In this section an empirical study of correlation between various PDF divergence estimators and bias of a generalisation error estimate is investigated using a number of benchmark datasets. Although as shown in Section 4
, the PDF divergence measures are rather difficult to estimate, they can still be useful in the context of ranking PDFs according to their similarity to a given reference distribution. The goal of these experiments is thus to assess the possibility of estimating the generalisation error in a single run, i.e.
, without retraining the used model, by taking advantage of PDF divergence estimators within the sampling process. This would allow to further reduce the computational cost of error estimation when compared to both CV and DPS.
5.2. Correlation between Divergence Estimators and Bias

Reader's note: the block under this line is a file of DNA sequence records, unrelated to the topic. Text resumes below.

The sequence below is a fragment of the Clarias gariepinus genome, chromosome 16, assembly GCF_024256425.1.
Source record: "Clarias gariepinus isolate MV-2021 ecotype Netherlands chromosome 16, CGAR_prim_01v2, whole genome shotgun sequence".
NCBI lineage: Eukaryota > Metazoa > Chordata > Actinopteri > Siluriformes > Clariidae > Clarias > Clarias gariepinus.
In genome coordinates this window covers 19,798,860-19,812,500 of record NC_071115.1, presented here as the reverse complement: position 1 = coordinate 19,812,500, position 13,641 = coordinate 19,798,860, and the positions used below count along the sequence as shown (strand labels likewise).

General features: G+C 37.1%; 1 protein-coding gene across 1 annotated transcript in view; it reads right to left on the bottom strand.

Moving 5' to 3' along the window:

In the course of the experiments over 30,000 correlation coefficients have been calculated, accounting for all dataset/classifiers/divergence estimator triplets, with the exception of the cases in which calculation of correlation was not possible due to numerical problems during calculation of the divergence estimators (especially the ones based on AMISE bandwidth selection).
The maps of linear correlation coefficients between bias and divergence estimates, averaged over all divergence estimators used, have been depicted in Figure 12
. The crossed-out cells denote the situation in which for all 11 splits both the values of divergence estimator and bias were constant, so it was impossible to assess correlation. As it can be seen, for the signed bias, moderate correlation can be observed only for a handful of datasets. However in some cases this applies to all (chr